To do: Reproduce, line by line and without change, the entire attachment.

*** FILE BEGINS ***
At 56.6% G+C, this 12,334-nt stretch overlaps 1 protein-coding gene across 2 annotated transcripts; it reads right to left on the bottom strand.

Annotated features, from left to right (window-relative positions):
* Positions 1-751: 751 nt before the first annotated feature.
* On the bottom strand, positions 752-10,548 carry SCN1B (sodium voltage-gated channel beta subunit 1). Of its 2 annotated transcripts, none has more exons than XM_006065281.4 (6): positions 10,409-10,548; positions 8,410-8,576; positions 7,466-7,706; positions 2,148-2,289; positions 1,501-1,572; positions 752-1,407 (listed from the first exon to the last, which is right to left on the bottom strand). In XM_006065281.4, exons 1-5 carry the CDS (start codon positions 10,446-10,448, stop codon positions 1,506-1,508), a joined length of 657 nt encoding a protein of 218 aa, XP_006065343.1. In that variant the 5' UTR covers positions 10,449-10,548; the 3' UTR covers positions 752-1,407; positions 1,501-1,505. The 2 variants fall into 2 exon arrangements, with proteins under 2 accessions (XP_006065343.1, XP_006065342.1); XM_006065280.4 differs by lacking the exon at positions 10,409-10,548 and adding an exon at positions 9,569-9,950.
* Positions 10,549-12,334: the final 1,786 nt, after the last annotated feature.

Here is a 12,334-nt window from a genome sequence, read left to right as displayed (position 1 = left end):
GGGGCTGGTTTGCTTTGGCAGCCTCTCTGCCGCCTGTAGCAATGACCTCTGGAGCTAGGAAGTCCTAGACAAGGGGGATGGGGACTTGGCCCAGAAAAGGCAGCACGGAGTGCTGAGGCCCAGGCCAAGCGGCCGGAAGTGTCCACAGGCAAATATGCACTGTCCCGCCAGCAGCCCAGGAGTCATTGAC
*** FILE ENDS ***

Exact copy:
At 56.6% G+C, this 12,334-nt stretch overlaps 1 protein-coding gene across 2 annotated transcripts; it reads right to left on the bottom strand.

Annotated features, from left to right (window-relative positions):
* Positions 1-751: 751 nt before the first annotated feature.
* On the bottom strand, positions 752-10,548 carry SCN1B (sodium voltage-gated channel beta subunit 1). Of its 2 annotated transcripts, none has more exons than XM_006065281.4 (6): positions 10,409-10,548; positions 8,410-8,576; positions 7,466-7,706; positions 2,148-2,289; positions 1,501-1,572; positions 752-1,407 (listed from the first exon to the last, which is right to left on the bottom strand). In XM_006065281.4, exons 1-5 carry the CDS (start codon positions 10,446-10,448, stop codon positions 1,506-1,508), a joined length of 657 nt encoding a protein of 218 aa, XP_006065343.1. In that variant the 5' UTR covers positions 10,449-10,548; the 3' UTR covers positions 752-1,407; positions 1,501-1,505. The 2 variants fall into 2 exon arrangements, with proteins under 2 accessions (XP_006065343.1, XP_006065342.1); XM_006065280.4 differs by lacking the exon at positions 10,409-10,548 and adding an exon at positions 9,569-9,950.
* Positions 10,549-12,334: the final 1,786 nt, after the last annotated feature.

Here is a 12,334-nt window from a genome sequence, read left to right as displayed (position 1 = left end):
GGGGCTGGTTTGCTTTGGCAGCCTCTCTGCCGCCTGTAGCAATGACCTCTGGAGCTAGGAAGTCCTAGACAAGGGGGATGGGGACTTGGCCCAGAAAAGGCAGCACGGAGTGCTGAGGCCCAGGCCAAGCGGCCGGAAGTGTCCACAGGCAAATATGCACTGTCCCGCCAGCAGCCCAGGAGTCATTGAC